Credit: CC0 Public Domain

A new study in the journal Invasive Plant Science and Management shows that working smarter, not harder, can lead to better control of invasive weeds. And the first step is to clearly define your weed control objectives.

Do you want a quick, short-term reduction in a weed population or long-term control? Is your weed problem limited to a specific area, or are you also concerned about adjacent fields?

"Answering such questions can help you select the most appropriate management options and eliminate wasted effort," says Katriona Shea, a researcher at Pennsylvania State University.

To illustrate the importance of upfront decisions, researchers conducted a two-year study involving invasive thistle, a weed often found in pasturelands and rangelands. Mathematical models were used to determine which of 14 mowing strategies would best support each of three different management objectives: reducing the density of an existing thistle infestation, decreasing long-term population growth and limiting the 's spread.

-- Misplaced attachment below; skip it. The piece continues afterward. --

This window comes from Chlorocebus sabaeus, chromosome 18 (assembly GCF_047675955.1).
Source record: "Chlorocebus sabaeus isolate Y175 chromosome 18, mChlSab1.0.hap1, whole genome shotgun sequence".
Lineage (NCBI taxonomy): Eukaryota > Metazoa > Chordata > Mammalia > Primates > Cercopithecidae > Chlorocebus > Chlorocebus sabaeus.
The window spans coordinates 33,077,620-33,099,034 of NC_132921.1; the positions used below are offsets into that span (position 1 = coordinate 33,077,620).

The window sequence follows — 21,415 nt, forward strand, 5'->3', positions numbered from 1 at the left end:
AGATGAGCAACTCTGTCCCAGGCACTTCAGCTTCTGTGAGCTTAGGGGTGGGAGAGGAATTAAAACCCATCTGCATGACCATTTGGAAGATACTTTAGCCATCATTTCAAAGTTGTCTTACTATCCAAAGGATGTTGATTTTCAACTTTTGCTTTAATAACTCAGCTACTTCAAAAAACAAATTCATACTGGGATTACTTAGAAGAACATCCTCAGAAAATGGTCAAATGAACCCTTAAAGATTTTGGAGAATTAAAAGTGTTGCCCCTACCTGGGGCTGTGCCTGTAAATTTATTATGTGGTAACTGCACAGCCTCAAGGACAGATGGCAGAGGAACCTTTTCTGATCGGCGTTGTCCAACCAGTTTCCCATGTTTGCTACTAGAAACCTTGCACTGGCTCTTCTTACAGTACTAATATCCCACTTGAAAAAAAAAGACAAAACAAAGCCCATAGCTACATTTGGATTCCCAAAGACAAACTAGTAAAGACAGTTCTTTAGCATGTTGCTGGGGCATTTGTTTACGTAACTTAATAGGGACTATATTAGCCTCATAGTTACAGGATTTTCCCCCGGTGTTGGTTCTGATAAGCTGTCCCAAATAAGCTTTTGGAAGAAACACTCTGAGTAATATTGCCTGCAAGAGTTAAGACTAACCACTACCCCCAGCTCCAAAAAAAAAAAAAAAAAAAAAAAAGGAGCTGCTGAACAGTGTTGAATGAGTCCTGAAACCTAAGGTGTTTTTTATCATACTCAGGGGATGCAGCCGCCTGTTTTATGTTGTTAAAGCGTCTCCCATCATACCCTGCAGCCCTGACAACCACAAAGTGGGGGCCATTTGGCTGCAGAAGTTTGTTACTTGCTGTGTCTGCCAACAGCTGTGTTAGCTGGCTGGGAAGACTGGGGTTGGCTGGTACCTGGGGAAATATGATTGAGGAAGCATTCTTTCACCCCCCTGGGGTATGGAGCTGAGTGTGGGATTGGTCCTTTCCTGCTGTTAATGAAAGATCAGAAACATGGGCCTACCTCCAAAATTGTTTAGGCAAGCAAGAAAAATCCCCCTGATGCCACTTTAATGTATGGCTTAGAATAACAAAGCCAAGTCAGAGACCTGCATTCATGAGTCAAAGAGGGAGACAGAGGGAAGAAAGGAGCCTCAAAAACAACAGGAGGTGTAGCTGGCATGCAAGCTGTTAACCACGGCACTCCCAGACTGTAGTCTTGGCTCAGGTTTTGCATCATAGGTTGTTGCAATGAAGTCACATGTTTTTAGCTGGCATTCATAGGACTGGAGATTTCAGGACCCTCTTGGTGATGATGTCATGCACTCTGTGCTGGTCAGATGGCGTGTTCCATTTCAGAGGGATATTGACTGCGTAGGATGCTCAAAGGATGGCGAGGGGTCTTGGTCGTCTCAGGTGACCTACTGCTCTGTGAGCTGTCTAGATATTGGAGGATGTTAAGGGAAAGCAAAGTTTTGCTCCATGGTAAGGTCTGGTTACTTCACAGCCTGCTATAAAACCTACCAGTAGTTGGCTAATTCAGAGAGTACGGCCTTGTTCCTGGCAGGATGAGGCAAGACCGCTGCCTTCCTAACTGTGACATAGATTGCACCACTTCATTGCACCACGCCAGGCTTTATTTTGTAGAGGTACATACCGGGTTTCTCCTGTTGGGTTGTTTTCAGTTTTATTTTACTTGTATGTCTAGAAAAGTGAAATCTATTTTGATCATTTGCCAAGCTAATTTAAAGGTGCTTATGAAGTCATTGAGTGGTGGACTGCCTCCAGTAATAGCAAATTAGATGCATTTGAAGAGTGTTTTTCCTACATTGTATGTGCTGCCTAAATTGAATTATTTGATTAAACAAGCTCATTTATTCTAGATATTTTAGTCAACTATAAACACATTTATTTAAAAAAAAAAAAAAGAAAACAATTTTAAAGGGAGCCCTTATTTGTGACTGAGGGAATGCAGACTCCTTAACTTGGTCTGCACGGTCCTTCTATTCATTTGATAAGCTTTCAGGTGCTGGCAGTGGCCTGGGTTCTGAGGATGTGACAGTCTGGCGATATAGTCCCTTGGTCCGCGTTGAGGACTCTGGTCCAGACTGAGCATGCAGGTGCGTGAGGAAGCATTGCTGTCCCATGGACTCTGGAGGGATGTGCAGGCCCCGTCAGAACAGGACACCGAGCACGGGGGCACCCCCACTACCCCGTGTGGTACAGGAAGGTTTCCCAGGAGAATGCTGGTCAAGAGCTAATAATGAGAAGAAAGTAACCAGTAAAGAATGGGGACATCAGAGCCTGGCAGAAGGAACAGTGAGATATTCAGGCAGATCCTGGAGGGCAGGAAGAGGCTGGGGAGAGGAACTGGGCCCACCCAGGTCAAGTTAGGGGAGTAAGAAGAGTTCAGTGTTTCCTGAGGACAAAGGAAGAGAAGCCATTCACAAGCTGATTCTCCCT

Contrary to , researchers found that fewer, well-timed mowing events were more effective than mowing as often as possible—making it possible to produce a better outcome with less effort.

Intense mowing both before flowering and during the peak flowering period, for example, produced the best long-term control of invasive thistle and reduced both its abundance and its spatial spread. A single, intense mowing during the peak flowering period was the most effective approach for short-term management, which is good news for land managers with limited time and resources.

More information: Rui Zhang et al, Working smarter, not harder: objective-dependent management of an invasive thistle, Carduus nutans, Invasive Plant Science and Management (2019). DOI: 10.1017/inp.2019.18